Prince Harry, whose interview with ITV’s Tom Bradby was broadcast some time ago, says in the book he did not think of the individuals killed as “people”, but rather “chess pieces” which had been taken off the board and “bad people” who had been “eliminated before they could kill good people”.
“My number is 25. It’s not a number that fills me with satisfaction, but nor does it embarrass me,” he wrote. The British prince has served missions twice with the British forces in the southern Helmand province of Afghanistan, the first time in 2007 and the second time in 2013, and both times he confessed he did kill Afghans there.
This act of Prince Harry and his confession is not something to make people surprise as the invaders are expected to do so, but it is a pity and surprise for those Afghans, who were cooperating and working as interpreters, contractors, advisors, and others for the Western animals during the occupation and now introduce themselves as servants of the country and the nation.
It is not only the British Prince who committed such atrocities, but the invaders were here for killing Afghans.
Previously, there had been reports about the confessions of some American and Australian forces who had also eliminated and killed Afghans.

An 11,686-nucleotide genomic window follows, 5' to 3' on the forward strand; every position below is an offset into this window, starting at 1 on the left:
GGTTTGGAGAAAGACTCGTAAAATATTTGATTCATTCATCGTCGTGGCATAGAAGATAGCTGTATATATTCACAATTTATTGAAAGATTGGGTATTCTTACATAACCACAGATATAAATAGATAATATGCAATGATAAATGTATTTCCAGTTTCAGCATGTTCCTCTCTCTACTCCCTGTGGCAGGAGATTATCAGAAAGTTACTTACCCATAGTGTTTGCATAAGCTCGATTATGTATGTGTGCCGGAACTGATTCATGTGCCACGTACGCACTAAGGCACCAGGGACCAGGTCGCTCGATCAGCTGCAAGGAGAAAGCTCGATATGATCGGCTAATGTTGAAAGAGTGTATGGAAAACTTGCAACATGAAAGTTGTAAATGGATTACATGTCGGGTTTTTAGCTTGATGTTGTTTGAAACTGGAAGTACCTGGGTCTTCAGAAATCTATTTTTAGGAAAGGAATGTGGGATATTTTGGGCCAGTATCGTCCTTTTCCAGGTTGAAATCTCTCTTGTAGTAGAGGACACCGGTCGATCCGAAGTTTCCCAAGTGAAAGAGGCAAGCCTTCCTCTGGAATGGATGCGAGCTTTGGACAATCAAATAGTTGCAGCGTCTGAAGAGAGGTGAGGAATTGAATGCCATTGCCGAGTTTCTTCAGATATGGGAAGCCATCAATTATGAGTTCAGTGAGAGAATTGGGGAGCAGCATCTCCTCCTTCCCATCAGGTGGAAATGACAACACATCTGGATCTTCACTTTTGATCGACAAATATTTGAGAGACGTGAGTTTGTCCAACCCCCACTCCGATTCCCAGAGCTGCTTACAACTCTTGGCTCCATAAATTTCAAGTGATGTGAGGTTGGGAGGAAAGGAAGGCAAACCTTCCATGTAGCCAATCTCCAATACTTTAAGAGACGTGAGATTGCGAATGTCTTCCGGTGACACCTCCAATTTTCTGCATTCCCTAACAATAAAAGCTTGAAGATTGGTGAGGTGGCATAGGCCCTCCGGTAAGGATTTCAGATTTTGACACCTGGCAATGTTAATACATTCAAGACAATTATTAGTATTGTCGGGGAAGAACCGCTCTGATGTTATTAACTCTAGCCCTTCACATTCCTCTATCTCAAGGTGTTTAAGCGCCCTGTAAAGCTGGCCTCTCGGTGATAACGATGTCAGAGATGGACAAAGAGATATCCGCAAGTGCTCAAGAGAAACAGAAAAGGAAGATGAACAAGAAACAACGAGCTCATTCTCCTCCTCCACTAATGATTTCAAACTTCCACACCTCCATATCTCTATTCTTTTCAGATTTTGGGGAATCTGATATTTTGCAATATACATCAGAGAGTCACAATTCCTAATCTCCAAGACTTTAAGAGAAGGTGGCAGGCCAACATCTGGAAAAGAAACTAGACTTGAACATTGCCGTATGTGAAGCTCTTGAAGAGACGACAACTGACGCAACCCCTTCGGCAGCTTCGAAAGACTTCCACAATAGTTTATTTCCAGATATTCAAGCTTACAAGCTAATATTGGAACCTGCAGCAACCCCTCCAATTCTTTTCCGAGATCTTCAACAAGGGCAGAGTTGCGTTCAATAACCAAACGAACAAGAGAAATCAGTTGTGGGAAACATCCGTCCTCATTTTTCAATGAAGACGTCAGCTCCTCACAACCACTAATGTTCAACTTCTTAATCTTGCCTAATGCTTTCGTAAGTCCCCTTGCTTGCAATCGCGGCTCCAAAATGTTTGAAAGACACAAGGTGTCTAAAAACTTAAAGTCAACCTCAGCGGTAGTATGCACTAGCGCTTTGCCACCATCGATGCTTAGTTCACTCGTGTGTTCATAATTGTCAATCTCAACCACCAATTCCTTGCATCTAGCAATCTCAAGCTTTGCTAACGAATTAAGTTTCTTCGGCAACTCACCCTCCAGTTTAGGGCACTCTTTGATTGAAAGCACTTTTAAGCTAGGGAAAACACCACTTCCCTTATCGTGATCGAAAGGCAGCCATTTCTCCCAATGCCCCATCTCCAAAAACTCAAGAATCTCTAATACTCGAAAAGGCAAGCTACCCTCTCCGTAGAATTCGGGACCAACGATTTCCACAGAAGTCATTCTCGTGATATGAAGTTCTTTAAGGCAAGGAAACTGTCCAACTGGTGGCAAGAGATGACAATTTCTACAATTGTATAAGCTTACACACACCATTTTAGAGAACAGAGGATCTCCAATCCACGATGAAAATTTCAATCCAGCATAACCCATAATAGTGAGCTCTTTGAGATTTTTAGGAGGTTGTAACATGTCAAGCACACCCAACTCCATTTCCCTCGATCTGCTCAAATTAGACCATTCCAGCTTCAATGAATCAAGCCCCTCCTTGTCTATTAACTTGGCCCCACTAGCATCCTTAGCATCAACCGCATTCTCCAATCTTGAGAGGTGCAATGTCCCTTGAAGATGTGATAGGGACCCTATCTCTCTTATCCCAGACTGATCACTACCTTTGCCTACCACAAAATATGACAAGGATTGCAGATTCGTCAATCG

For two decades, the invaders have killed thousands of innocent Afghans, bombarded public places, educational and health institutions, wedding parties, and martyred dozens of children in a madrasa in Kunduz province ; for example, a drunk American soldier in Zangawat area of Panjawai district in Kandahar attacked on a village at midnight killed 16 Afghans. These are just a few examples, there are long lists of such tragic incidents.
Thousands of others were put and kept in barbaric prisons such as Bagram and Guantanamo for years, while they did not commit any crimes.
The invaders committed other atrocities during the period of occupation.
What surprise is that the international humanitarian organizations, societies and institutions did not condemn the acts and atrocities of the invaders during their occupation, but instead they used the words and considered their invasion as the protection of human rights and the war against terrorism, while the war of freedom against the invaders was considered as terrorism.
Why are the human rights watchdogs and institutions silent on these Great War crimes? Aren’t Afghans part of humanity? Why does the United Nations, operating under the beautiful slogan of defending justice and human rights in the world, turn a blind eye to this unforgivable horror?
The Afghan nation owes the favor of those who fought for the freedom of the country and won the war against the invaders. Today, Afghanistan is a free and independent country, thanks to the sacrifice of those young people who sacrificed their lives for freedom.
We should thank the Almighty Allah for saving us from the atrocities of the invaders and once again making us the owners of an independent country.
The best way to express our gratitude is to strongly support the current system and help in terms of the implementation of laws and consider this as our responsibility and national duty.